Adani also plans to strengthen non-aero revenue by building infrastructure at airports. The group has rights to commercially develop about 150 acres of land around the three airports for which it already has concessions, Crisil said in its report.

The airport operator will offer retail, entertainment, and food and beverages services for passengers, it said in an exchange filing. In addition, it will use the land available for setting up hotels, restaurants, bars, hospital, and commercial real estate—offices and co-working spaces and, malls and brand showrooms.

Given location advantage, dedicated catchment area and unpenetrated commercial opportunities, the airports are expected to benefit from ramp-up in non-aero revenues, said Crisil. The total non-aero revenue for the three airports for which it has received concessions is expected to increase from around Rs 160 crore in 2018-19 to more than Rs 300 crore by 2022-23, it added.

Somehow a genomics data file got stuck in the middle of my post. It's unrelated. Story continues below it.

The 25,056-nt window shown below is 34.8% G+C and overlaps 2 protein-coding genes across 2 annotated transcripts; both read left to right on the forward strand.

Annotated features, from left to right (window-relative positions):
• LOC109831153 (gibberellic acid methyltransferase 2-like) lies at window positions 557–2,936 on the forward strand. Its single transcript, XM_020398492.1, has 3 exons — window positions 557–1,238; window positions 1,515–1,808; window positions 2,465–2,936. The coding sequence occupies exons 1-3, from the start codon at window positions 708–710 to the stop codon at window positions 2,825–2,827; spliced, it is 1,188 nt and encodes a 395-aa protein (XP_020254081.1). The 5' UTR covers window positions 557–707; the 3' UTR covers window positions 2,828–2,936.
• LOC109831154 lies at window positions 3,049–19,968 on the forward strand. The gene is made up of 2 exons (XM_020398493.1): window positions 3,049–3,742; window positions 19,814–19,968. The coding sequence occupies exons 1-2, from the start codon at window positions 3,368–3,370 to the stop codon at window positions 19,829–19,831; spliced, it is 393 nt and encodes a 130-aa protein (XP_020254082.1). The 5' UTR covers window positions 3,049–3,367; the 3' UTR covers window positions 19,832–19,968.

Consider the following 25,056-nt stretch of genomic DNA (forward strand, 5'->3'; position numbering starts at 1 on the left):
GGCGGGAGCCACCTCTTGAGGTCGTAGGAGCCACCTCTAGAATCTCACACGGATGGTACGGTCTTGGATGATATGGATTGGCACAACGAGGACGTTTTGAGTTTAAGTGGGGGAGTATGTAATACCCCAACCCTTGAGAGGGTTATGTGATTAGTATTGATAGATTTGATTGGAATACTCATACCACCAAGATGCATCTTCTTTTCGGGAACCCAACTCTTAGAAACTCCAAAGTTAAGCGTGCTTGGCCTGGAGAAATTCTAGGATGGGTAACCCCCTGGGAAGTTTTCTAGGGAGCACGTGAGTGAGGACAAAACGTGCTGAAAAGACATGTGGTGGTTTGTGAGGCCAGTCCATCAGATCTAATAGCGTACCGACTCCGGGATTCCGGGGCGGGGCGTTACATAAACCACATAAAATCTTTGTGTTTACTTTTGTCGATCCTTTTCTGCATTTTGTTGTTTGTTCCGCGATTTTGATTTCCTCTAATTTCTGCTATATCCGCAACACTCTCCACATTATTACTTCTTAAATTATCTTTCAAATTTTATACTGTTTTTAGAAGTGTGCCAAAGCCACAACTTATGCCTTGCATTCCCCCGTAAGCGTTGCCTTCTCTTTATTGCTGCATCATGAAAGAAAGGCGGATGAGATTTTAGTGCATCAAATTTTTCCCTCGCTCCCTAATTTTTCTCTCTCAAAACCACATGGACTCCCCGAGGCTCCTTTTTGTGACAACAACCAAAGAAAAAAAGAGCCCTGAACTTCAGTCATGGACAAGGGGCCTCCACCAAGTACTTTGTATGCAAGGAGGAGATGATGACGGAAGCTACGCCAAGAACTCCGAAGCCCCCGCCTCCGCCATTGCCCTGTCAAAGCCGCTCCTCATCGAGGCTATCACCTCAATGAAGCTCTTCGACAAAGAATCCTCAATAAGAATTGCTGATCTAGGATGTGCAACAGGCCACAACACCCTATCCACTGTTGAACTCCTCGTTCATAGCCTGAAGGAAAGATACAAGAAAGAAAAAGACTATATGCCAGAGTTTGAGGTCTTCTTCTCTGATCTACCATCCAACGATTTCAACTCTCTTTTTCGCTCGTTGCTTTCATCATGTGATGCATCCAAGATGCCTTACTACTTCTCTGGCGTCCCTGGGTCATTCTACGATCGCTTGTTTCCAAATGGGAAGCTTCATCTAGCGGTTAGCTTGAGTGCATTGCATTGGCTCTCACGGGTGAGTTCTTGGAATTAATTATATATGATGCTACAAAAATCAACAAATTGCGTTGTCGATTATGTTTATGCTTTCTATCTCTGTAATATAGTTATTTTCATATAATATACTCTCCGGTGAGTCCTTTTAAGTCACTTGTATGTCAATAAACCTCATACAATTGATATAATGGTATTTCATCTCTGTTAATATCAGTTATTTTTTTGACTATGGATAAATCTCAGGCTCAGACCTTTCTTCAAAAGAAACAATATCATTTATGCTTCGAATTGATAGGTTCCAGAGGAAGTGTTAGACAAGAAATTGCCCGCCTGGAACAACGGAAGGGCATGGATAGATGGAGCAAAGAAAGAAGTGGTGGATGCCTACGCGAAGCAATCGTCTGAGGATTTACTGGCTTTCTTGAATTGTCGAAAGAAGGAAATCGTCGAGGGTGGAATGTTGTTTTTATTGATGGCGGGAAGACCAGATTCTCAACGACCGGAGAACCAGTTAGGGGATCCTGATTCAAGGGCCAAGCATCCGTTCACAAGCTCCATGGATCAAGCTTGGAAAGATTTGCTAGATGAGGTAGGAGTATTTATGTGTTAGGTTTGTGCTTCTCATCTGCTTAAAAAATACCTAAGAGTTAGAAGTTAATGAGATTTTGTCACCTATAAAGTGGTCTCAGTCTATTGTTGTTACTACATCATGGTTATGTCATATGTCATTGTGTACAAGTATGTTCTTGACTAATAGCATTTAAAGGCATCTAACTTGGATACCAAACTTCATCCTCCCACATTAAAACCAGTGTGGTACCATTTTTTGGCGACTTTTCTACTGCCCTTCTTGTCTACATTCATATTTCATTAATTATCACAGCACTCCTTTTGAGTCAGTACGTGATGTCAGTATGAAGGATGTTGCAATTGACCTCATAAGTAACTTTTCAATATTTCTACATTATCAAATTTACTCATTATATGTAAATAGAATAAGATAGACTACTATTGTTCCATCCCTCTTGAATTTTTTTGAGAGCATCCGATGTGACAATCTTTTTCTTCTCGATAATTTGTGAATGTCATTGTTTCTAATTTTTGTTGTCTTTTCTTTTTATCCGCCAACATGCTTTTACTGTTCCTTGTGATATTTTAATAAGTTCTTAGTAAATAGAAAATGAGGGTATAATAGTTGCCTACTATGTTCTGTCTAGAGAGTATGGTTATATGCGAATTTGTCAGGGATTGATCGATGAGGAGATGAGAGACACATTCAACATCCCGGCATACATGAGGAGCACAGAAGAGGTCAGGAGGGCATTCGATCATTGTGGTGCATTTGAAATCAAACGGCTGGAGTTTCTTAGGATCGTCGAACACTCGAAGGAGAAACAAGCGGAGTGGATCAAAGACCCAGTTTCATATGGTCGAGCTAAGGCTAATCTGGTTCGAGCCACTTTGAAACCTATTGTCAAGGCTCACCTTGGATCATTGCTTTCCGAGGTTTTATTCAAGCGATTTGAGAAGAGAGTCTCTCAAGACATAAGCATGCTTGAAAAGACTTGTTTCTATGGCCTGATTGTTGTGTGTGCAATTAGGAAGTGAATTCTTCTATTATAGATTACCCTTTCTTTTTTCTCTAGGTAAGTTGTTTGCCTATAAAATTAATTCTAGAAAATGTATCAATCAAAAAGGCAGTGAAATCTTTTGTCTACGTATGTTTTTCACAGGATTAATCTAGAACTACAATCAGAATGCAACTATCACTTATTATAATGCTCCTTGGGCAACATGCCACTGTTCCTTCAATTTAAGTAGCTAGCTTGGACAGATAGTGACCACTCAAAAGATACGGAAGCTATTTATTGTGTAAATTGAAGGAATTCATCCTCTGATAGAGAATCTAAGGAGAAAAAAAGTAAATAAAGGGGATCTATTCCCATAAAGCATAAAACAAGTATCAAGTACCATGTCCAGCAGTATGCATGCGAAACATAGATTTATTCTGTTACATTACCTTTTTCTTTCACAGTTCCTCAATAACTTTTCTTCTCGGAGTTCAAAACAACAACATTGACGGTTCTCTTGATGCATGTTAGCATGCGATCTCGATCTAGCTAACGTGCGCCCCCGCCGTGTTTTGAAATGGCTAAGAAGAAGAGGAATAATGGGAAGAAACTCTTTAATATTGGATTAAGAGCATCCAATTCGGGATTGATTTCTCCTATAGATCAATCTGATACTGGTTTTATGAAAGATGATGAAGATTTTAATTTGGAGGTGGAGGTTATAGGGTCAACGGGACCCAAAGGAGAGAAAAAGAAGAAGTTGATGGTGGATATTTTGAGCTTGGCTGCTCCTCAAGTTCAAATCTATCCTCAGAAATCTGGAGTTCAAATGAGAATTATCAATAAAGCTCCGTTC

Capex And Spending

Adani Airport has proposed an investment outlay of more than Rs 15,000 crore in next two to three years, according to Crisil’s October 2020 report.

India Ratings said in a December report that for Ahmedabad, Lucknow and Mangaluru airports, the overall cost of the expansion is likely to be around Rs 8,000 crore, including Rs 782 crore payable for existing regulatory asset base and Rs 2,036 crore of the estimated capital work in progress, to be funded in a debt-equity ratio of 70:30. The construction is scheduled to complete in three-and-a-half years.

Adani Enterprises will infuse Rs 2,400 crore directly or indirectly, and Adani Airports is also tying up external debt.


No repayments will be due in the ongoing fiscal 2020-21 and 2021-22 given the moratorium under proposed debt restructuring, Crisil said. MIAL applied to lenders for debt restructuring ahead of payments due in Sept. 30, 2020. The Mumbai airport operator has outstanding borrowing of more than Rs 9,700 crore.

Any capital requirement for Mumbai or Navi Mumbai is either to be funded from the distributable surpluses of Adani Airport or by parent Adani Enterprises, said India Ratings.